The LOC tracks personnel, vessels, equipment and materials through its four units: marine, which coordinates marine traffic, provides real-time vessel tracking and compiles automated vessel utilisation statistics; personnel transportation, the centralised hub for all travel requests via air or water transport; shipping, which controls material handling for shipping for drilling and production; and drilling, which plans all drilling material movement and tracks vessels movements in real time.
Mr Suyyagh emphasised that while the goal of the new technology was to increase efficiency and productivity, this would not be at the expense of safety.
“One of our mandates is to have critical emergency preparedness,” he said. Logistical preparedness is at the core of disaster planning, allowing transportation planning, reception and distribution of emergency supplies and management of personnel and equipment resources.
Mr Suyyah looks at technology as an enabling tool, not a solution: “We rely on our experienced manpower as the driver of our model.”
Implementing the technology solutions at the LOC was expected to take about 24 months. Prior to the consolidation into ADNOC Offshore, ZADCO and ADMA-OPCO used different logistics models, said Mr Suyyah. “Now that we are all under the same roof, we saw productivity and operational efficiencies even before introducing technology into the process.”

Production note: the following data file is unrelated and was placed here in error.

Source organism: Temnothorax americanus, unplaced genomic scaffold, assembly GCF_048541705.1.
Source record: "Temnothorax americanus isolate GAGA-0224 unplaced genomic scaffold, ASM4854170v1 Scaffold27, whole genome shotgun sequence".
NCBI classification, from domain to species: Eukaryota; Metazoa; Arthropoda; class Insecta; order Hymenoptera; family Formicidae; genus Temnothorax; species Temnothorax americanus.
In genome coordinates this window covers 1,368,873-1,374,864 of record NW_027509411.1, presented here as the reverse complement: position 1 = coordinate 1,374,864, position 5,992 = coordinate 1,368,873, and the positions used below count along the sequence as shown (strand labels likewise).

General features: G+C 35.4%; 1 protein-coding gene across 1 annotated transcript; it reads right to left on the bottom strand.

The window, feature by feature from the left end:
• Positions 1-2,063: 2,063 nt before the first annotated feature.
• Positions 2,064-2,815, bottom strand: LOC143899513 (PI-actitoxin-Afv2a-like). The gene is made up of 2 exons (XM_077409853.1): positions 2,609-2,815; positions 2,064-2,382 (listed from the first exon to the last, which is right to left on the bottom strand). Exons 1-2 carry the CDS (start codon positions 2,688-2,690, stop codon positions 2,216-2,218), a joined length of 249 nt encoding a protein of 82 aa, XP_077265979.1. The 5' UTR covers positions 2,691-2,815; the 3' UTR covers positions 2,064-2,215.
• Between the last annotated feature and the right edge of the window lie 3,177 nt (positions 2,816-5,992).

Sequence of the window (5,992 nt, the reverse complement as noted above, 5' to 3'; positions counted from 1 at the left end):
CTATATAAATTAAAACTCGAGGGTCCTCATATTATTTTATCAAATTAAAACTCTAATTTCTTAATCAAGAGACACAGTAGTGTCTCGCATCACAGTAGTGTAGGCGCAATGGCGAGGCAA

Mr Suyyagh reported that the average monthly non-productive days for drilling operations have been reduced from 1.16 days in 2016 to 0.29 days in 2017. Productivity also improved on cargo handling, with increased monthly tonnage totals outbound and reduced monthly tonnage totals inbound. Marine productivity time as expressed by vessel utilisation rose from 63% in Q1 2017 to 70% in Q4 2017.
Mr Suyyah said there was a need to get a better balance on day rates that is more sustainable for both owners and charterers. “We want to have a healthier relationship with our partners,” he said.
That healthier relationship starts with a better understanding of each other’s businesses. “We want more engagement between our company and OSV owners, which will drive the business forward. There needs to be a better understanding of the charter business model and OSV owners. This is how you can review your strategy and build a resilient company. We appreciate long-term contracts,” he said.
Mr. Suyyagh, ADNOC Offshore team leader logistics operation centre, will present at the Middle East Offshore Support Journal in Dubai 24-25 April 2019.